Apple may be making billions of dollars in profits every year, but there are times when it needs to shell out millions for its alleged misdeeds. The company was famously involved in a controversy involving the throttling of older iPhones in the past.
Now, France's consumer fraud watchdog has slapped the iPhone maker with a fine of 25 million euros (approximately $27 million) for deliberately slowing down older iPhone models without telling the users that software updates may slow down their iPhones.
Apple failed to tell people that it was slowing down their iPhones
The fine was imposed by the French DGCCRF (General Directorate for Competition Policy, Consumer Affairs and Fraud control), which said the reason behind the fine was because Apple hadn't warned the consumers that it was slowing down their phones through software updates.
However, Apple in 2017 confirmed that it did slow down some iPhones, but said that it did so to make the iPhones last longer. "iPhone owners were not informed that installing iOS updates (10.2.1 and 11.2) could slow down their devices," the DGCCRF said in a statement.
Apple's okay with paying the fine
Apple released a statement saying that it welcomed the decision of the DGCCRF and had resolved the issue with the watchdog. "Our goal has always been to create secure products appreciated by our clients, and making iPhones that last as long as possible is an important part of that," Apple said in a statement.
The infamous iPhone throttling scandal
The whole iPhone throttling scandal erupted in December 2017, when the American tech giant admitted that its iOS software was slowing down the performance on older iPhones in order to conserve battery, and "prolong the life" of the iPhones.
Critics accused Apple of using this "unethical" strategy to force consumers for buying newer iPhones. The episode led Apple to upgrade its software and also come up with its battery replacement program where it offered steep discounts on battery replacement for eligible iPhone models.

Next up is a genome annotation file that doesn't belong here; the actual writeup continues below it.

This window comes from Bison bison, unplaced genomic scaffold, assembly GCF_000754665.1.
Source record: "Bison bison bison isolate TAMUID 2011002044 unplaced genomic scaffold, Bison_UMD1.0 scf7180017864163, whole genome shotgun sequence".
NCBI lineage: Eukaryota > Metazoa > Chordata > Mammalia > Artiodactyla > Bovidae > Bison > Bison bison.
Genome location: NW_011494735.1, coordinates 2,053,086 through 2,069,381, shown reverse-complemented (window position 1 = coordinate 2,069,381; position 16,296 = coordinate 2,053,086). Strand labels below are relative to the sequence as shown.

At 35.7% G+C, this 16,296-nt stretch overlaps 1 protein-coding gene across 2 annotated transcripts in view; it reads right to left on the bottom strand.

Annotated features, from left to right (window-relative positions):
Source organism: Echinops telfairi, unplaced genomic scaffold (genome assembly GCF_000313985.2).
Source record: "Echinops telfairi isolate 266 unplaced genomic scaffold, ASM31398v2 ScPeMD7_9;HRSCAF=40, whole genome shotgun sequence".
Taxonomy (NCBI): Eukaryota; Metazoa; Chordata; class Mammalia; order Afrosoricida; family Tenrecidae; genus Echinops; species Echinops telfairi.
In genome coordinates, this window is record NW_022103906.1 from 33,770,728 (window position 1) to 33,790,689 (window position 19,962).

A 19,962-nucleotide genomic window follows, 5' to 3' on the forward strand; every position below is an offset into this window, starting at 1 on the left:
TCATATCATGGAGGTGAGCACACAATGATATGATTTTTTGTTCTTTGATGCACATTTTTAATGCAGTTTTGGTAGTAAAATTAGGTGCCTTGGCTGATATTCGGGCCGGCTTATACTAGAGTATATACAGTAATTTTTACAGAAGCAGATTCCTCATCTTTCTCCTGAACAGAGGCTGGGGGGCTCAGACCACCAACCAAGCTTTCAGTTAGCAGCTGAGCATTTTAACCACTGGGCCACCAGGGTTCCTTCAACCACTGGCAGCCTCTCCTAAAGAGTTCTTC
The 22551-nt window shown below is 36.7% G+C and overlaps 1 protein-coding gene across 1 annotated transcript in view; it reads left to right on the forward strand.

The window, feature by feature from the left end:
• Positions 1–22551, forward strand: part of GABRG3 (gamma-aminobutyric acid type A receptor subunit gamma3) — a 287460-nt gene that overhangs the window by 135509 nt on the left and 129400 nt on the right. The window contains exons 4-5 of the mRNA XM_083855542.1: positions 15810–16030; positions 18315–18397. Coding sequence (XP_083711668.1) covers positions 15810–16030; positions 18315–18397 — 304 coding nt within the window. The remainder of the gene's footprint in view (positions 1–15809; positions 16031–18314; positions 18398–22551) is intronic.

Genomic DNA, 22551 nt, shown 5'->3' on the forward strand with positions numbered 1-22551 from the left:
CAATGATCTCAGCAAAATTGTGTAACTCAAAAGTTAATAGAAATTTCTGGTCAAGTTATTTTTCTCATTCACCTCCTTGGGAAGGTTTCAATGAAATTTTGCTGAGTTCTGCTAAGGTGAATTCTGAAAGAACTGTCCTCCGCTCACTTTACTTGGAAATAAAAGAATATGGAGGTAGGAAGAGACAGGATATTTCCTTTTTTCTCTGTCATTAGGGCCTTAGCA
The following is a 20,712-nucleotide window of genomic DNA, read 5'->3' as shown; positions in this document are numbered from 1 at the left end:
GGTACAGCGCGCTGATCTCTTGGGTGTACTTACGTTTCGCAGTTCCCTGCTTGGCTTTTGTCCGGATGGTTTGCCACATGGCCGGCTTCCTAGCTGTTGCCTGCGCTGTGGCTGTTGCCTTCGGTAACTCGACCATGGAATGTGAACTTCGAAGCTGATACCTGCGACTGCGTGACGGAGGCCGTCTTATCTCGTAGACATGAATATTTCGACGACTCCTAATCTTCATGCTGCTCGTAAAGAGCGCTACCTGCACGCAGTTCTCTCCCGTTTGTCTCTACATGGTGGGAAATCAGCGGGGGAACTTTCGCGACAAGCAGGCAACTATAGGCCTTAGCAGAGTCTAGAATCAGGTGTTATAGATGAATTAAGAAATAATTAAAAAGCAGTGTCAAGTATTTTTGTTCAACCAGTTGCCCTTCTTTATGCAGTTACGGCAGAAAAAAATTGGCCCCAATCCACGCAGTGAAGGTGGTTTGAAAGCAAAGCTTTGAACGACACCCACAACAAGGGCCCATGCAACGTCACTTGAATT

Meanwhile, a lot of customers long suspected Apple of slowing down their phones via software updates, thus encouraging them to upgrade to a new iPhone whenever a new one was released. This forced the French prosecutors to launch an inquiry into the matter in January 2018 on the behest of the Halt Planned Obsolescence Association (HOP).
Apple admitted in December 2017, that it was indeed throttling older iPhones but it was doing so only to prolong their batteries, saying that the lithium-ion battery in the devices became less capable of supplying peak current demand as they aged over time. Apple said that this resulted in the iPhone shutting down unexpectedly to protect its electronic components.
The tech company reportedly released a software update for the iPhone 6, iPhone 6S and the iPhone SE which "smoothed out" the battery performance. A Redditor famously shared performance tests on Reddit which confirm that Apple was indeed involved in the practice. The tests suggested that the user's iPhone 6S had slowed down considerably as it aged, but it suddenly regained peak performance after the battery was replaced.
Apple still continues the practice
Meanwhile, Apple still continues to throttle the performance on several iPhones, including newer models such as the iPhone XS, XS Max and iPhone XR running iOS 13.1 or higher. However, Apple says "the effects of performance management on these newer models may be less noticeable die to their more advanced hardware and software design."